While many small and medium businesses (SMBs) in the healthcare sector are concerned with caring for patients and servicing their needs, they also need to think about protecting their data.
The Health Insurance Portability and Accountability Act (HIPAA) is a broad-reaching regulation designed to protect healthcare data and ensure patient privacy. For businesses of all sizes, including SMBs, this regulation puts strict parameters on how data must be protected and kept private.
Here are some key takeaways that SMBs should make sure to pay attention to when it comes to handling healthcare and personally identifiable data:
Who it applies to? HIPAA covers more than just doctors’ offices and hospitals. In addition to these facilities, health plans, health care clearinghouses, and any healthcare provider that uses or transmits electronic health data must also comply. It also extends to business associates, who might help these other categories of companies use or disclose protected data.
What’s protected? HIPAA protects a broad range of individually identifiable health information. The U.S. Department of Health and Human Services (HHS) breaks this down into 18 different identifiers, including names, addresses, dates, phone, and fax numbers, emails, social security and medical numbers, health plan beneficiary numbers, account numbers, certificate and license numbers, vehicle identifiers, device identifiers, website URLs, IP addresses, biometrics, and identifiable photos. The inclusion of these identifiers makes the data subject to HIPAA compliance.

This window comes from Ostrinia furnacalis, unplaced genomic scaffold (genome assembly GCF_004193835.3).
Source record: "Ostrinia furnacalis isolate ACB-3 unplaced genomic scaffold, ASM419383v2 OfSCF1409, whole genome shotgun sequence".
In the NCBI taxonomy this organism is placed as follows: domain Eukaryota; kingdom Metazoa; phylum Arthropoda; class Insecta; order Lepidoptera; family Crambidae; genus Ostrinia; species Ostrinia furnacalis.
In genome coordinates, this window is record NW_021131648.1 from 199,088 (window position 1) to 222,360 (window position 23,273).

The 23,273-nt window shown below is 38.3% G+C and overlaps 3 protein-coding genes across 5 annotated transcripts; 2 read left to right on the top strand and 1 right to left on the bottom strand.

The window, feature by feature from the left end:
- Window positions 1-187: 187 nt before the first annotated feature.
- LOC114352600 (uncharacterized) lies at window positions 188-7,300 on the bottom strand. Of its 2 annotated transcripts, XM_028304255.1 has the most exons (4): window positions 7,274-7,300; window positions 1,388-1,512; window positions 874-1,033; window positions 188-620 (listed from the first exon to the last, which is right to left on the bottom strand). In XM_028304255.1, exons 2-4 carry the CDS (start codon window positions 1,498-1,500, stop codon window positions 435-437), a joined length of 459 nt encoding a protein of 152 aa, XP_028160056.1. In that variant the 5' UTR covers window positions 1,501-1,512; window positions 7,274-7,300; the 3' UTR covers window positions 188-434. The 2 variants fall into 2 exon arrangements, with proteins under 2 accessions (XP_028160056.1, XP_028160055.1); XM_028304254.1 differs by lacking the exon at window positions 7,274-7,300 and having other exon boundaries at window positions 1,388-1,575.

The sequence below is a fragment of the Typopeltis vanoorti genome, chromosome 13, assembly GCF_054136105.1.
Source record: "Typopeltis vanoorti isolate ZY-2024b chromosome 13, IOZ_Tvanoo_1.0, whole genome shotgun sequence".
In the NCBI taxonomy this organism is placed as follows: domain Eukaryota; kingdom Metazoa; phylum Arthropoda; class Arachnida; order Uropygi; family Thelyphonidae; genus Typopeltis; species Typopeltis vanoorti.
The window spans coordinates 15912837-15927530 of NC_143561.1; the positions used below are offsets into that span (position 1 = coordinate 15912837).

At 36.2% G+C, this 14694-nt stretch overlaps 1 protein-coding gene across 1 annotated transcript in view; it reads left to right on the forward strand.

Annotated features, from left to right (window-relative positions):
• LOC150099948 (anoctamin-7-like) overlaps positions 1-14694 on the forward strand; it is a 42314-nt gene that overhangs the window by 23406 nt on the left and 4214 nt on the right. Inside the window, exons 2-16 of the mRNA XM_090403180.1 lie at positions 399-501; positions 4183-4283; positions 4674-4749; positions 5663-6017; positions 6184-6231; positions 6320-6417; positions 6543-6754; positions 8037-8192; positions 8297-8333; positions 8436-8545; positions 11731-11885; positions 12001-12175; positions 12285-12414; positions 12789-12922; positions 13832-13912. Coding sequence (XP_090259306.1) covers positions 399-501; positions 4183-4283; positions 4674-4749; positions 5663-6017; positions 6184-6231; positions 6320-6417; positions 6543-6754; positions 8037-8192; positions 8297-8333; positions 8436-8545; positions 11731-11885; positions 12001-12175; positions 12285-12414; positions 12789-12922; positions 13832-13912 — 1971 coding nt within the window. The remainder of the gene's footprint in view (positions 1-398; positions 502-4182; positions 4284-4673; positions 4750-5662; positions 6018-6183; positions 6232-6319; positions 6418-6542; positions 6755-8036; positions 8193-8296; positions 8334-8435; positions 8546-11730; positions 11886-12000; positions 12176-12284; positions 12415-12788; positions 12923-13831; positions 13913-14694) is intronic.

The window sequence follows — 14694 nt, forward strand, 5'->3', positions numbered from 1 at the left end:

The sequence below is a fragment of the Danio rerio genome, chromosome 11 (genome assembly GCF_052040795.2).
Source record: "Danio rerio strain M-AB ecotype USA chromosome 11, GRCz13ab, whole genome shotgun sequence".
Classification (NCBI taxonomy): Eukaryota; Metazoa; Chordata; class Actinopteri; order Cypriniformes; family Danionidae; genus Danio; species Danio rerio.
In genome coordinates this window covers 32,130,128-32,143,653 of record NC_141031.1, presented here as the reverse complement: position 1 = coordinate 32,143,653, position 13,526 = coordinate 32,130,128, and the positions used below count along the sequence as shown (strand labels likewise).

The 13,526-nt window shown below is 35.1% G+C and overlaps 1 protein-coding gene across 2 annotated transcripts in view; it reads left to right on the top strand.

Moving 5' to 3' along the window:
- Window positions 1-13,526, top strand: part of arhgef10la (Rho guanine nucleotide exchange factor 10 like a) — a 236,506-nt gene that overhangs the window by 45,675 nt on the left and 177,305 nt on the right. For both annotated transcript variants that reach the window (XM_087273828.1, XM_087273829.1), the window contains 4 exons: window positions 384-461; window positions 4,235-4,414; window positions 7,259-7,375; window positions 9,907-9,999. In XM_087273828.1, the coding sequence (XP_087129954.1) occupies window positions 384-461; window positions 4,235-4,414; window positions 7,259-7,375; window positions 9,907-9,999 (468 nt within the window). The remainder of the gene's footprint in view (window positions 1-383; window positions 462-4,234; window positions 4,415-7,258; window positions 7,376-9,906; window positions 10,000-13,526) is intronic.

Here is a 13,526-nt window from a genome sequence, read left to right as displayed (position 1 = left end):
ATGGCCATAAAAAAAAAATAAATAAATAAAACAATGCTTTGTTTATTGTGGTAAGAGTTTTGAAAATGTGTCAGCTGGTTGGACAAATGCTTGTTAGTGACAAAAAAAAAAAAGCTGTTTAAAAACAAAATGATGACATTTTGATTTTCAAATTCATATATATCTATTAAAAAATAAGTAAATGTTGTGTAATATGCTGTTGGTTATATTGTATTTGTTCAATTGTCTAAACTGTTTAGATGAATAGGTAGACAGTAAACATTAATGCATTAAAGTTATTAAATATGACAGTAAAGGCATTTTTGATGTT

How can data be used? Applicable organizations must ensure that they are utilizing HIPAA-related information appropriately. This includes treatment or for healthcare services, like payment. The data can only be shared with third parties with the explicit permission of the data owner, for example, the patient. SMBs and other organizations handling this data type should ensure they are only using it in compliant ways.
There are also cybersecurity protections required under HIPAA. Businesses must ensure the confidentiality, integrity, and availability of the protected information. They also need to take steps to protect the data from cybersecurity or physical threats and protect against unauthorized use and disclosure. Finally, they must disclose if a violation has occurred and ensure compliance by the workforce to these standards.
What happens if you don’t comply? Failing to comply with HIPAA regulations can result in significant fines. A single violation can cost a company between $100 and $25,000 a year per violation category.
While these rules are extensive, there is some flexibility for SMBs. The regulation does account for the fact that businesses vary in size and therefore have different resources at their disposal to comply.
That said, an SMB should conduct a best effort to educate themselves on the parameters of HIPAA and take necessary steps to comply, both to avoid a hefty fine and to best serve their patients by being good stewards of their private data.